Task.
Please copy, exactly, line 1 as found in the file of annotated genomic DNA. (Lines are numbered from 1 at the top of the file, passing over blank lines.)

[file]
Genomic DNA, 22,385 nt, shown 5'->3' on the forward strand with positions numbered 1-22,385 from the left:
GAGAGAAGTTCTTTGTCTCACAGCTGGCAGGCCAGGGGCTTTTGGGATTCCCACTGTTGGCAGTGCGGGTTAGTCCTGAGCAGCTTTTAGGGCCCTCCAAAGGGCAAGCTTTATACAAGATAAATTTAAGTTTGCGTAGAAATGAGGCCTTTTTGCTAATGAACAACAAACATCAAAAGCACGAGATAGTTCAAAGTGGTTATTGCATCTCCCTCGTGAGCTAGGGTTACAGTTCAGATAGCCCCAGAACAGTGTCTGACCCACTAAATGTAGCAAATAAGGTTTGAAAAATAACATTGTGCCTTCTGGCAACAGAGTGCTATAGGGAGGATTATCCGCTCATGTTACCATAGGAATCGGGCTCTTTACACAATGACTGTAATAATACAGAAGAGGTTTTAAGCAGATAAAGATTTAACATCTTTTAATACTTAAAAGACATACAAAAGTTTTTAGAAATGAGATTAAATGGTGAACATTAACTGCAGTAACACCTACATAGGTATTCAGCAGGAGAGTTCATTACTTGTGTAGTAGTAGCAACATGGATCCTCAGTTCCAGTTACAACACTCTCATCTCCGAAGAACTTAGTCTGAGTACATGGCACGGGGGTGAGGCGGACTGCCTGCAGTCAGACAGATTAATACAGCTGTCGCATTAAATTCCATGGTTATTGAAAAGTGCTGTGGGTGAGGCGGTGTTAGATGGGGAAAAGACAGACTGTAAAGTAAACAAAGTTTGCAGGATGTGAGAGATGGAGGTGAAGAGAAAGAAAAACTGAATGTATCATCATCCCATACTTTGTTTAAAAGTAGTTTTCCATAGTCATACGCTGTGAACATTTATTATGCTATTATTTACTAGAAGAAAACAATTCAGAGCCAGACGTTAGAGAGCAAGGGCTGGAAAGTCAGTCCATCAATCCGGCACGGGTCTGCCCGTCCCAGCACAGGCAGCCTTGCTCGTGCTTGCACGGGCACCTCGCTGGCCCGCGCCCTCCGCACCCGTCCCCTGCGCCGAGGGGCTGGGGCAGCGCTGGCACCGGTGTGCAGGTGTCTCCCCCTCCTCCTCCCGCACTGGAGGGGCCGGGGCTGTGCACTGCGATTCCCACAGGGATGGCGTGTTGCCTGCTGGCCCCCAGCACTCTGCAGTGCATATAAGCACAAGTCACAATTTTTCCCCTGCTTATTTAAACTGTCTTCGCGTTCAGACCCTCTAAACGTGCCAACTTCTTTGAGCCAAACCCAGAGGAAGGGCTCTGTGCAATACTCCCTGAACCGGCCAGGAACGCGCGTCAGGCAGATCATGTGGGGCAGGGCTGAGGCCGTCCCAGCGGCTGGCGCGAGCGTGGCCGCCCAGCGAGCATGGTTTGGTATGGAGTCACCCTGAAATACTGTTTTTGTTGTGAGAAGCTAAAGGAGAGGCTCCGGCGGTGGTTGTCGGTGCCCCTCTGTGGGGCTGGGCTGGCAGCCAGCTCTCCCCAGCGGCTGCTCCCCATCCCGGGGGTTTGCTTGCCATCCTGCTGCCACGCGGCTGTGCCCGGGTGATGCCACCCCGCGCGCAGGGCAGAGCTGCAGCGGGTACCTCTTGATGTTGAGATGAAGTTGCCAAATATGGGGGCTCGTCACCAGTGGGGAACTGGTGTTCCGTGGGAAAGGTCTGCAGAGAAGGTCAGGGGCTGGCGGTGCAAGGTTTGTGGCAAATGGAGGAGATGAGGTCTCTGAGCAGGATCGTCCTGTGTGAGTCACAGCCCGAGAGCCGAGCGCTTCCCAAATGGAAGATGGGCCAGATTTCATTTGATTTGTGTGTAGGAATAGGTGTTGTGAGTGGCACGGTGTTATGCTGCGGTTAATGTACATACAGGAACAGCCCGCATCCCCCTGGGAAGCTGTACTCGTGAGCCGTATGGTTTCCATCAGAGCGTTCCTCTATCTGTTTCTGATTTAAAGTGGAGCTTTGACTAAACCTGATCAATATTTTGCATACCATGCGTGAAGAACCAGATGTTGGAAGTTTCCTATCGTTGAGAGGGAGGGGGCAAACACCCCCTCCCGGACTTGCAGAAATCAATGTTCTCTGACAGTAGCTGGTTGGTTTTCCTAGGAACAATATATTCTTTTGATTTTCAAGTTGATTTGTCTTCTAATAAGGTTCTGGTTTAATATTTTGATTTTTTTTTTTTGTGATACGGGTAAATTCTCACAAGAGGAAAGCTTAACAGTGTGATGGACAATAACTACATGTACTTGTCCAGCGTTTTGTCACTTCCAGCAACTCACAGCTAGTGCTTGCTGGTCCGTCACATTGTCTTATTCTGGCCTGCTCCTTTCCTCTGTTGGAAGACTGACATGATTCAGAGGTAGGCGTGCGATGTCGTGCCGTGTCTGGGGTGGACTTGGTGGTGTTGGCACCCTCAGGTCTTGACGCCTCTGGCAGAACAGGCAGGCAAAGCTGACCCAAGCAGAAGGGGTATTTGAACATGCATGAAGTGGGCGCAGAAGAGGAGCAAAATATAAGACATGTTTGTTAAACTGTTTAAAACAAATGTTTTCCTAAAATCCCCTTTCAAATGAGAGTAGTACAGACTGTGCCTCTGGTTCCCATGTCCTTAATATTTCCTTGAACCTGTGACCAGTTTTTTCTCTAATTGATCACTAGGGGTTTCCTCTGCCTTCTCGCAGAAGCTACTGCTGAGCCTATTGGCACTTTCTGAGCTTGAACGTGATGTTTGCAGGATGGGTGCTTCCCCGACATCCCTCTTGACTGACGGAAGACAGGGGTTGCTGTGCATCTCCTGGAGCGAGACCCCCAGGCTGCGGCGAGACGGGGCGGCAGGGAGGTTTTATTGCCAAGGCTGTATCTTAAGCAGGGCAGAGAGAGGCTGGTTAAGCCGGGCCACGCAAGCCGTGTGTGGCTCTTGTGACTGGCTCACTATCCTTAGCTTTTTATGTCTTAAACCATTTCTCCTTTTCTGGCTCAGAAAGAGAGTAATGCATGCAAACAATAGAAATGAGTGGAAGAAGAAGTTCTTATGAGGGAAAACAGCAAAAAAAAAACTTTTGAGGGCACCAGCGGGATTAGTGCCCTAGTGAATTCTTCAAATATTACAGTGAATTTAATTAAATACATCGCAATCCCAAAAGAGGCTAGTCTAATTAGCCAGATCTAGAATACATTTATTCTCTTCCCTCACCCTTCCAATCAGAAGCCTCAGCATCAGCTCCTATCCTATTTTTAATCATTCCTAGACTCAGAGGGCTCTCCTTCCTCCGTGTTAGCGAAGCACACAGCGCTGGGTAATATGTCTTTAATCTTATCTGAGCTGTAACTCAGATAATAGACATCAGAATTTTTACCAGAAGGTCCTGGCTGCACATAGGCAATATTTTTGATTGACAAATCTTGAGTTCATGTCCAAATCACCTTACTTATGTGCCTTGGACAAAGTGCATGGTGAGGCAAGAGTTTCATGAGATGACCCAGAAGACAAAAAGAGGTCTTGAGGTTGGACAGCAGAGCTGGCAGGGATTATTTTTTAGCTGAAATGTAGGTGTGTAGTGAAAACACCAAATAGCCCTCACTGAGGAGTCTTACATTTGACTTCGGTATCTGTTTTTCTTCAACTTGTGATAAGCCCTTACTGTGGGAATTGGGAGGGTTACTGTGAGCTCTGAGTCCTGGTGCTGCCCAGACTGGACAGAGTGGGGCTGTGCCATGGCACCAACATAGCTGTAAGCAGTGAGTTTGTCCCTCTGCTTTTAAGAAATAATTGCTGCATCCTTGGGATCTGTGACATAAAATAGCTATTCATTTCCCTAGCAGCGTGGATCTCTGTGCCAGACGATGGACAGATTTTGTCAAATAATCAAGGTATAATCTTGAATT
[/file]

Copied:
Genomic DNA, 22,385 nt, shown 5'->3' on the forward strand with positions numbered 1-22,385 from the left: